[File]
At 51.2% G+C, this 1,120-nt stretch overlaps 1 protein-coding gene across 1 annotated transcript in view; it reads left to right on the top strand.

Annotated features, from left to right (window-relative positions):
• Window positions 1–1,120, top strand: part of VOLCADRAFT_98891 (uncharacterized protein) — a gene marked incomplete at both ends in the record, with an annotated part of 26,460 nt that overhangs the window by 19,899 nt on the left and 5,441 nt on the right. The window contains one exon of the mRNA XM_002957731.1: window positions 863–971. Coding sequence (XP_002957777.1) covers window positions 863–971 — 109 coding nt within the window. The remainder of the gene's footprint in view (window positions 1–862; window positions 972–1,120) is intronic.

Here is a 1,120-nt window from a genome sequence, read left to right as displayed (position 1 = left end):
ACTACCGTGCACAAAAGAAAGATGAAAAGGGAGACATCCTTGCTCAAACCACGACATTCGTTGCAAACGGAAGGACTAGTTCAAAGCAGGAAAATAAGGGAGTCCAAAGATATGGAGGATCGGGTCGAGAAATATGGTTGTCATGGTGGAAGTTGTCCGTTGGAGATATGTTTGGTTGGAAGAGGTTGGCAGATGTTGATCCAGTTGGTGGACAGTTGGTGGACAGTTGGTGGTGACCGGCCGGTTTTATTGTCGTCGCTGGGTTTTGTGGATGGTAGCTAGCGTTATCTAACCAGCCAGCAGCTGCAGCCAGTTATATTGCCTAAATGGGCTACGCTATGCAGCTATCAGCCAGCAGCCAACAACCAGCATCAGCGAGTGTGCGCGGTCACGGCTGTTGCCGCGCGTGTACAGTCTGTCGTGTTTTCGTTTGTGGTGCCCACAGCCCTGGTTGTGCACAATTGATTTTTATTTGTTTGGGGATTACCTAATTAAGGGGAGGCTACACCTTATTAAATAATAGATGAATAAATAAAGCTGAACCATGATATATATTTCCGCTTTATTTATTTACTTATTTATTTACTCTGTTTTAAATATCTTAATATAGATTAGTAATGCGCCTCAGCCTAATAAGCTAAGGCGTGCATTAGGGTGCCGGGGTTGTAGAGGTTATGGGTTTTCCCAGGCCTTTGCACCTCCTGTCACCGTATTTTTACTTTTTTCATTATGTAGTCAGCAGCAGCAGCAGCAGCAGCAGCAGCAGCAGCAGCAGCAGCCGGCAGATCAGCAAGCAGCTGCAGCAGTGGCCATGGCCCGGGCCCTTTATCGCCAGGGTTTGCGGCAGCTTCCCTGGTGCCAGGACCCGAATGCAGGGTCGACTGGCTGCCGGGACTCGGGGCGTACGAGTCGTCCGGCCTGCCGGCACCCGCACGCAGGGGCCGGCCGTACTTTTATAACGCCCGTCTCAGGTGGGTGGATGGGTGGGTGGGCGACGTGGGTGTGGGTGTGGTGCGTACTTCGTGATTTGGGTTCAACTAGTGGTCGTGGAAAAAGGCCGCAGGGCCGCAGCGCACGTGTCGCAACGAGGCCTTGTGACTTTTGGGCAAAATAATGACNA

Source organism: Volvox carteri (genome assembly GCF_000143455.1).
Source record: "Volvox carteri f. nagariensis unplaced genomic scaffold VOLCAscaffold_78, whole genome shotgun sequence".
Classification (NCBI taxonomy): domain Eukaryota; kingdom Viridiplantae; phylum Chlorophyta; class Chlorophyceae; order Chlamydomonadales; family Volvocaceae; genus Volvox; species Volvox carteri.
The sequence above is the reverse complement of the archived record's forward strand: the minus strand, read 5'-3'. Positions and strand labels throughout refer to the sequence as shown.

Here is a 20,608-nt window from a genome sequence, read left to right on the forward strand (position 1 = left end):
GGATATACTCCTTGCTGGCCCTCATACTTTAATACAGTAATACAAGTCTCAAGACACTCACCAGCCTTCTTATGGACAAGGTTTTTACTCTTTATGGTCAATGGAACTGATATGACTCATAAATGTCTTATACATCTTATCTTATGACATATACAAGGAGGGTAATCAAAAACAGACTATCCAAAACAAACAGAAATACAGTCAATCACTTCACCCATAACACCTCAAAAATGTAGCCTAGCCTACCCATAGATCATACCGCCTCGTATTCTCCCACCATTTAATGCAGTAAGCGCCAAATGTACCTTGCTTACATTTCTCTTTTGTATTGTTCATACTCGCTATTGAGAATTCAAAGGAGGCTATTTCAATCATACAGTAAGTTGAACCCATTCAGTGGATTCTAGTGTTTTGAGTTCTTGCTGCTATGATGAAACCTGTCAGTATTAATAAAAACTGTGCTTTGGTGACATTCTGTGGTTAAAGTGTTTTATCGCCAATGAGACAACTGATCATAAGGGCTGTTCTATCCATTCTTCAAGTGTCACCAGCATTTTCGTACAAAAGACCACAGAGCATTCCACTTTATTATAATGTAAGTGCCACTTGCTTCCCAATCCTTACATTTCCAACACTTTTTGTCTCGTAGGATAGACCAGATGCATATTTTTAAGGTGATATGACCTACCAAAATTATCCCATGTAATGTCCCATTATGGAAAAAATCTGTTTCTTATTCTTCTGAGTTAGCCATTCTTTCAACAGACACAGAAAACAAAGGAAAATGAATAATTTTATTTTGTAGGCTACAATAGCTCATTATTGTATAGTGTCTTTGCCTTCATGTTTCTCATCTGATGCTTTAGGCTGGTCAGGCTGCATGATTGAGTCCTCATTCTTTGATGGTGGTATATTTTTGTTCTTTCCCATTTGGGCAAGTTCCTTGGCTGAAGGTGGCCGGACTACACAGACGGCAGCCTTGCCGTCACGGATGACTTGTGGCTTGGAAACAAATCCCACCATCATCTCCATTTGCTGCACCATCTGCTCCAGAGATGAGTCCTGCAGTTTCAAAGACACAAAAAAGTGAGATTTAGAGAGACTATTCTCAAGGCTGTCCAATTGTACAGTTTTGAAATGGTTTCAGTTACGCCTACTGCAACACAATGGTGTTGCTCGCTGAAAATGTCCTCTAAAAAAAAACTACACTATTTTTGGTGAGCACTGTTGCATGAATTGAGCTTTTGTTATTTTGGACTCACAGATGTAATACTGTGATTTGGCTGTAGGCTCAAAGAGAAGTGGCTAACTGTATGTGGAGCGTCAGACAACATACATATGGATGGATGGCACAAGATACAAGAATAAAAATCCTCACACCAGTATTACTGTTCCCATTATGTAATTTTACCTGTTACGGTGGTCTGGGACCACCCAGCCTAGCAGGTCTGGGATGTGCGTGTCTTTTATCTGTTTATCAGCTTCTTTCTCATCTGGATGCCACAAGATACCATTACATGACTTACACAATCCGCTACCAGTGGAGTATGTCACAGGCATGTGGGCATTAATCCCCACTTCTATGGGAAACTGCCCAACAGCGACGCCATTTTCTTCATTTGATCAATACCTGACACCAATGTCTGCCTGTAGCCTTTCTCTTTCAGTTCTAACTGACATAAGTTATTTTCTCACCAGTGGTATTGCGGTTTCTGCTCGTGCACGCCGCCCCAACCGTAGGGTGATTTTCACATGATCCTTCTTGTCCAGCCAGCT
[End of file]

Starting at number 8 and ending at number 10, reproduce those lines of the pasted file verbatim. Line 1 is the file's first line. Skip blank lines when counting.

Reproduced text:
Classification (NCBI taxonomy): domain Eukaryota; kingdom Viridiplantae; phylum Chlorophyta; class Chlorophyceae; order Chlamydomonadales; family Volvocaceae; genus Volvox; species Volvox carteri.
The sequence above is the reverse complement of the archived record's forward strand: the minus strand, read 5'-3'. Positions and strand labels throughout refer to the sequence as shown.

Here is a 20,608-nt window from a genome sequence, read left to right on the forward strand (position 1 = left end):